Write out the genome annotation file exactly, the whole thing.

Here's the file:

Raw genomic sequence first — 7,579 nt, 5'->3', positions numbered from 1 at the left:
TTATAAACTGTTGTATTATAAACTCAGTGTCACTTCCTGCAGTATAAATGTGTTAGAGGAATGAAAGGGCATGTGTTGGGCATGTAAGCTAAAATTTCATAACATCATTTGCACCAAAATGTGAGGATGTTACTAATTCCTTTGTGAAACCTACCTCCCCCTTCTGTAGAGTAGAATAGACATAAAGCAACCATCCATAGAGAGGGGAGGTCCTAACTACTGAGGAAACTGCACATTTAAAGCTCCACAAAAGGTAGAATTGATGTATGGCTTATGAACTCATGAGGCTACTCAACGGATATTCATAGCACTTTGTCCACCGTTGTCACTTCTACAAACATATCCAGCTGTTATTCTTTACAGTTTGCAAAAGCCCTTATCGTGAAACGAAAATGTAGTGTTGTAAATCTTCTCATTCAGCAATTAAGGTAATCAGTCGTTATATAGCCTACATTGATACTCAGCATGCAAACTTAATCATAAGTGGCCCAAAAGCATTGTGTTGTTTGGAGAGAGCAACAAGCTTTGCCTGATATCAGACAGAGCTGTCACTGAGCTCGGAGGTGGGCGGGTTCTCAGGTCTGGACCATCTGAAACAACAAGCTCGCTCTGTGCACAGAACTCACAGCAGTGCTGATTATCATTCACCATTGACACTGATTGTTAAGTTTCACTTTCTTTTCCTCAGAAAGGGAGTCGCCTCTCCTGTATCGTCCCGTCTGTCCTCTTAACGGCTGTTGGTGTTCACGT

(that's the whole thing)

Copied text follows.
Raw genomic sequence first — 7,579 nt, 5'->3', positions numbered from 1 at the left:
TTATAAACTGTTGTATTATAAACTCAGTGTCACTTCCTGCAGTATAAATGTGTTAGAGGAATGAAAGGGCATGTGTTGGGCATGTAAGCTAAAATTTCATAACATCATTTGCACCAAAATGTGAGGATGTTACTAATTCCTTTGTGAAACCTACCTCCCCCTTCTGTAGAGTAGAATAGACATAAAGCAACCATCCATAGAGAGGGGAGGTCCTAACTACTGAGGAAACTGCACATTTAAAGCTCCACAAAAGGTAGAATTGATGTATGGCTTATGAACTCATGAGGCTACTCAACGGATATTCATAGCACTTTGTCCACCGTTGTCACTTCTACAAACATATCCAGCTGTTATTCTTTACAGTTTGCAAAAGCCCTTATCGTGAAACGAAAATGTAGTGTTGTAAATCTTCTCATTCAGCAATTAAGGTAATCAGTCGTTATATAGCCTACATTGATACTCAGCATGCAAACTTAATCATAAGTGGCCCAAAAGCATTGTGTTGTTTGGAGAGAGCAACAAGCTTTGCCTGATATCAGACAGAGCTGTCACTGAGCTCGGAGGTGGGCGGGTTCTCAGGTCTGGACCATCTGAAACAACAAGCTCGCTCTGTGCACAGAACTCACAGCAGTGCTGATTATCATTCACCATTGACACTGATTGTTAAGTTTCACTTTCTTTTCCTCAGAAAGGGAGTCGCCTCTCCTGTATCGTCCCGTCTGTCCTCTTAACGGCTGTTGGTGTTCACGT